We interrupt Rivalry Week to wax poetic about the alternate uniforms Ohio State will wear at Michigan on Saturday. Here goes: They suck.
OK, that’s not entirely true. The all-white get-up is not inherently ugly, not like some of the garish fashion concoctions that Nike has come up with for the Buckeyes to wear over the past decade. It’s more that, for a lot of reasons, the vanilla ice cream look does not belong in The Game.
Ohio State vs. Michigan is different. Urban Meyer says so. Captain Khaki Pants says so. Players on both sides say so. Fans know so. And the beauty of The Game being different is that it is always the same. Or should be.
There is comfort in knowing exactly what you are getting each Saturday during Thanksgiving week. (On another personal note, Rivalry Week has suffered since moving closer to the holiday, but that’s a gripe for another time.) And what you should be getting is sunlight — what little there is of it — glistening off silver helmets (not pewter, white, black or even candy-apple red).
I enjoy tradition, so excuse me if I’m not big on athletic-department money grabs, co-sponsored by Nike. Pardon me for showing up in Ann Arbor wanting to see white jerseys, gray pants and no camouflage. I respect the military. My old man’s unit was the first into Hiroshima after the bomb. Salute. But I don’t want to confuse the Buckeyes for Green Berets.
Yes, we’ve covered this before, beginning in 2009 when Jim Tressel changed things up by introducing black numbers on white helmets as a tribute to the 1954 national champions. It was the first of four significant alternate looks — and six overall — that have appeared in the rivalry. So why write about it now? Because I’m fed up. And my hunch is that the majority of you are, too. A sample of fan complaints:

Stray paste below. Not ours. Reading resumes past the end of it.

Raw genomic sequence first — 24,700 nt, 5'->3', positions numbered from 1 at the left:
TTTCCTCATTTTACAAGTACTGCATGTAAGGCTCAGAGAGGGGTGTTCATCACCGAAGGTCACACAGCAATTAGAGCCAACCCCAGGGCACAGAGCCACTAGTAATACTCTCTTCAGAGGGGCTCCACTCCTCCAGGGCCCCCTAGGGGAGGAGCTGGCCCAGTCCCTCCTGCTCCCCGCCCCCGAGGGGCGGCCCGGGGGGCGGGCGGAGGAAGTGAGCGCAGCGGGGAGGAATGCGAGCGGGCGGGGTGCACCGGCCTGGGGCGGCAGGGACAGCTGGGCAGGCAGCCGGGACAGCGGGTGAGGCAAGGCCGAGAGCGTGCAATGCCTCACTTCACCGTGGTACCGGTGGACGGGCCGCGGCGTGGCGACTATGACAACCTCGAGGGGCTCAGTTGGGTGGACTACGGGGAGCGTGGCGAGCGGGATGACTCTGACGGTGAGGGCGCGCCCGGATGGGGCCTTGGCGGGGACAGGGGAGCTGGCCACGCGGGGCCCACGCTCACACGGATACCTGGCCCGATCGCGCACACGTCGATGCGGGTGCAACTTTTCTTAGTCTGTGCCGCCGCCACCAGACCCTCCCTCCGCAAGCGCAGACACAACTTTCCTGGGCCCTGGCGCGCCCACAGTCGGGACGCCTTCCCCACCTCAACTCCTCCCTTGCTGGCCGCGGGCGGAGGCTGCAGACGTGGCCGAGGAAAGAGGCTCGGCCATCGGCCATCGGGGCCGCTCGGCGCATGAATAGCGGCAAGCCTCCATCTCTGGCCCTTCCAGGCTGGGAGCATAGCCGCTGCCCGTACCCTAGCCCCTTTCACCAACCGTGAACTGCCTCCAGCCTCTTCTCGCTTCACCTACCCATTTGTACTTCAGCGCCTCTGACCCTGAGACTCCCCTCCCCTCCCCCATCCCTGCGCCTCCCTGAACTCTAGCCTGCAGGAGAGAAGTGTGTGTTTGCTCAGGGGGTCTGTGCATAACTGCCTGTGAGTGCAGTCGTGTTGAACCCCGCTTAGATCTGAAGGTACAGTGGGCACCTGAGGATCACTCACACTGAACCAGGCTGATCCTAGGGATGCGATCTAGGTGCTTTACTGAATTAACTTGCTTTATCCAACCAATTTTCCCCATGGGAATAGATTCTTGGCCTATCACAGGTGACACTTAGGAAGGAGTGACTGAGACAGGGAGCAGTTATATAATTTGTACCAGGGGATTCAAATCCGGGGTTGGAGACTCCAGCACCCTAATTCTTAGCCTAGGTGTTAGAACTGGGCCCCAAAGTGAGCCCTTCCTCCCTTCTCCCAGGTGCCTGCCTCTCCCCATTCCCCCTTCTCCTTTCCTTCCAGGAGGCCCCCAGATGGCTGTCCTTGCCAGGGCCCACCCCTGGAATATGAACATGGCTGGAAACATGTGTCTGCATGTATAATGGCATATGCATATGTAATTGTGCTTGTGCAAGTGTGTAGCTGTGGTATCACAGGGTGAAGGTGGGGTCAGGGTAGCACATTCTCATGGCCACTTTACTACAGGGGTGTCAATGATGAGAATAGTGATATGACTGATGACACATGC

Buckeyes fan Bill: “Wear your colors.” Ohio State preacher Paul: “The Game is the Cadillac of all college games. You don’t put bumper stickers on a Cadillac.” And Scarlet and Gray-bleeding Dave: “Alternates are fine for any other game. Not for TTUN.”
Critics of Ohio State wearing alternate uniforms against Michigan fall into two overlapping camps: traditionalists and anti-greed protesters.
Those in the first group generally have little problem with the Buckeyes wearing alternate uniforms — just not too alternate — as long as OSU-UM is off limits.
The second group dislikes Ohio State selling off its tradition for profit. They reason, and I agree, that the entire charade mostly is about the cash that Nike and the school can make off apparel sales.
I have written about the money grab before, and to be fair, Ohio State does not get rich via alternate-uniform sales. But it does get richer. And the university is always looking to pad its pockets.
But what really bothers me is when the administration hides behind players in defending the decision to disrespect The Game. Players love wearing different uniform combinations. And it helps in recruiting.
Come on, man. Sure, most players probably like the alternate unis, but that’s like fourth on the list of why OSU does this, right behind dollars, dimes and pennies. And, anyway, catering to players should not be the main reason to disrupt tradition. Fans’ opinions matter. The Buckeyes and their Nation is a symbiotic relationship. One is worthless without the other.
I have heard from readers who think it is time to punt on this issue because the ship has sailed. Maybe, but to borrow from another local movement … #SaveTheScarletAndGray.